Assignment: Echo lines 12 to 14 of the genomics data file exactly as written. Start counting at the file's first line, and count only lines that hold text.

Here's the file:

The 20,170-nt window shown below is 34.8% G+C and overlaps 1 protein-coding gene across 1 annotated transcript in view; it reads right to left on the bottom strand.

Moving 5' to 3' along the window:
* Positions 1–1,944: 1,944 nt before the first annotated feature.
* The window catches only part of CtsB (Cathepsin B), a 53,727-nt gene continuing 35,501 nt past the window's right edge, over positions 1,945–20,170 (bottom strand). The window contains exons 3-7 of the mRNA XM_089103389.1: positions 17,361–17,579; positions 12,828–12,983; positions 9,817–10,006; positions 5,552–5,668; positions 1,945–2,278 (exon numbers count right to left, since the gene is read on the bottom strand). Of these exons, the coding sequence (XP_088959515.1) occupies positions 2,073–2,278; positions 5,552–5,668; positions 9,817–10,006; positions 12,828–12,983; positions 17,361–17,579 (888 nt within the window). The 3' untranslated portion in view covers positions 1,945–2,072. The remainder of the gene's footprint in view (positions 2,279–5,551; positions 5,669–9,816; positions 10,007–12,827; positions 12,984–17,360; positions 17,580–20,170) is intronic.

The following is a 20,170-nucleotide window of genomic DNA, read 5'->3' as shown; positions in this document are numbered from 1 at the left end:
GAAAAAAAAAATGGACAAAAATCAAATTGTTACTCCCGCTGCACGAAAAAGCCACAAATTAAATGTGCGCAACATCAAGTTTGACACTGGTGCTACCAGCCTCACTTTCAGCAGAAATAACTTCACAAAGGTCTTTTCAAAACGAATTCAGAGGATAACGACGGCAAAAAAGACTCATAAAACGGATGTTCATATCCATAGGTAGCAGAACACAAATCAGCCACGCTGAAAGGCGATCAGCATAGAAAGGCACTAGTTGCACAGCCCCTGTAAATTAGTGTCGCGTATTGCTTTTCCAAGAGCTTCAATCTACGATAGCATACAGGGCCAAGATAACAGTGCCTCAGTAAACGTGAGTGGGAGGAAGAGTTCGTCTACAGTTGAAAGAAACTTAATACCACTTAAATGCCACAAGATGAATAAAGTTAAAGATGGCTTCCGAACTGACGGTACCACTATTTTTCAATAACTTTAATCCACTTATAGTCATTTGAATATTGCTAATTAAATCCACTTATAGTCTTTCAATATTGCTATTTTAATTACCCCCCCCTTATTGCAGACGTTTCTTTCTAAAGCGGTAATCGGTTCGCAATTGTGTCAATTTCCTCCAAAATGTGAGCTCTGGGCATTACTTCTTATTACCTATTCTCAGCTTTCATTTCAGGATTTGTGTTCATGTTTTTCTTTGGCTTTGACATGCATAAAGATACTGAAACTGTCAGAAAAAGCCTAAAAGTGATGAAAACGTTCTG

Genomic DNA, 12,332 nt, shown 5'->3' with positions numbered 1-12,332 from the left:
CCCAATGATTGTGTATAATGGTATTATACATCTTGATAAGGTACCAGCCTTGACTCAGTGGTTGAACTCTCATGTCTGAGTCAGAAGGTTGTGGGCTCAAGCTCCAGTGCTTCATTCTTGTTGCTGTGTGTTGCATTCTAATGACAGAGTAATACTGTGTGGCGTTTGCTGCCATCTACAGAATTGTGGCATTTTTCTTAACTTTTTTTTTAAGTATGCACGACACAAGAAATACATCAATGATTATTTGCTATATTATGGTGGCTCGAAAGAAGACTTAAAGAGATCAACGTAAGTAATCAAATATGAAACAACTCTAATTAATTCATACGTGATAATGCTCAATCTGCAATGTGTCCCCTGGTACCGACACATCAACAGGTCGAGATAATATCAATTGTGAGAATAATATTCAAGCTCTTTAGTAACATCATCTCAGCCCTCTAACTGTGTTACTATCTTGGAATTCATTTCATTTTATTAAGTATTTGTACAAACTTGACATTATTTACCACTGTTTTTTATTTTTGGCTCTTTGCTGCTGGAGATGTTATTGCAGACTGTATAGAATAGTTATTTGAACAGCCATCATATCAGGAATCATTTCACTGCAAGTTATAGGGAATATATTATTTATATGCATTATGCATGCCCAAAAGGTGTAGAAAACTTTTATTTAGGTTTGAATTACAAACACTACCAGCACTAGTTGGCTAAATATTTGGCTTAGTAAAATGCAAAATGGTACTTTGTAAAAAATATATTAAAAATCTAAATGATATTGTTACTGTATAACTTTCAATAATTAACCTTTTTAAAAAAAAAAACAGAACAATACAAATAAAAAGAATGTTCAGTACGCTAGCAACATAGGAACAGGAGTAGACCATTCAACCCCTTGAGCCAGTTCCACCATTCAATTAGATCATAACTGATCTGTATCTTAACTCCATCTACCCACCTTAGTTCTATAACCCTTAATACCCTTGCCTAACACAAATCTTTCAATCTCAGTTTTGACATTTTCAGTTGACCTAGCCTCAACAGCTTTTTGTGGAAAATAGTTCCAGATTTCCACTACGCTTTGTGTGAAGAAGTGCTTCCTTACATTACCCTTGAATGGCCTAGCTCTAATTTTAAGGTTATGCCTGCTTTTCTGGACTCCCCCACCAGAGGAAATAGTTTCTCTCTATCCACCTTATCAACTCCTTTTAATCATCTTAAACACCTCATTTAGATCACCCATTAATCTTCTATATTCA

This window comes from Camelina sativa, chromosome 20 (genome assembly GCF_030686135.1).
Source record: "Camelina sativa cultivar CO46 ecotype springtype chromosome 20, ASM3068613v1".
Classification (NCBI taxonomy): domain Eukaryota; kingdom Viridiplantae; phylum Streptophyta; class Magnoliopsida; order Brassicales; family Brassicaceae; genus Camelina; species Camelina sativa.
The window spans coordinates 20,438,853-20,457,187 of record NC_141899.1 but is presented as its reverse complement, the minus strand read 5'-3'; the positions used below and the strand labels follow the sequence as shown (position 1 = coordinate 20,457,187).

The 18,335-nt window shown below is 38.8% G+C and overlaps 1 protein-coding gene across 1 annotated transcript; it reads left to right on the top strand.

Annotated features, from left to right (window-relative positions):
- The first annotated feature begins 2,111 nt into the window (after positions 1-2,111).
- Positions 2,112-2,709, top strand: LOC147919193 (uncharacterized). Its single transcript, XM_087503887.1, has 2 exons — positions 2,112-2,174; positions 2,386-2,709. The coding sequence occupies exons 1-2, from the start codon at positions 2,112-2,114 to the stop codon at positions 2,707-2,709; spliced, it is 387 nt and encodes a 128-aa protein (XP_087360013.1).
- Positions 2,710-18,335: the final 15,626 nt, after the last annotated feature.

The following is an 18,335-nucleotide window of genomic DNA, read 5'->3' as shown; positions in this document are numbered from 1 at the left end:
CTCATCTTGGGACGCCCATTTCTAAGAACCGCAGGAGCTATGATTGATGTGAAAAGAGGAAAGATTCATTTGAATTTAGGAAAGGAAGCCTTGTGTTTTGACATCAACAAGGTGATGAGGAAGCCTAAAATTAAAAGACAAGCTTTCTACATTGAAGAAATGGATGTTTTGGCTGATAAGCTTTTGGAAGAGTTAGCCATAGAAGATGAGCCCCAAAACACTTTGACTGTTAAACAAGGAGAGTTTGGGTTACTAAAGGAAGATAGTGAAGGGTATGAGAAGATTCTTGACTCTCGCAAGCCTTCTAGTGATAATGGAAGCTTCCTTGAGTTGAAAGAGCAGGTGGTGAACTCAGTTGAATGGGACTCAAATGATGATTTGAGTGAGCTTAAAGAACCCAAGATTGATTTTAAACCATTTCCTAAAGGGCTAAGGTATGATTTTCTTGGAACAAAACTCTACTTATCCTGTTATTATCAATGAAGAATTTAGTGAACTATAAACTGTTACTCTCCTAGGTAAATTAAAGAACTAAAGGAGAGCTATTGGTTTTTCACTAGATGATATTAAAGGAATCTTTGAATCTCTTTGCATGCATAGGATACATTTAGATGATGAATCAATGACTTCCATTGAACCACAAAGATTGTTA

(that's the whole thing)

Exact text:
The window spans coordinates 20,438,853-20,457,187 of record NC_141899.1 but is presented as its reverse complement, the minus strand read 5'-3'; the positions used below and the strand labels follow the sequence as shown (position 1 = coordinate 20,457,187).

The 18,335-nt window shown below is 38.8% G+C and overlaps 1 protein-coding gene across 1 annotated transcript; it reads left to right on the top strand.

Annotated features, from left to right (window-relative positions):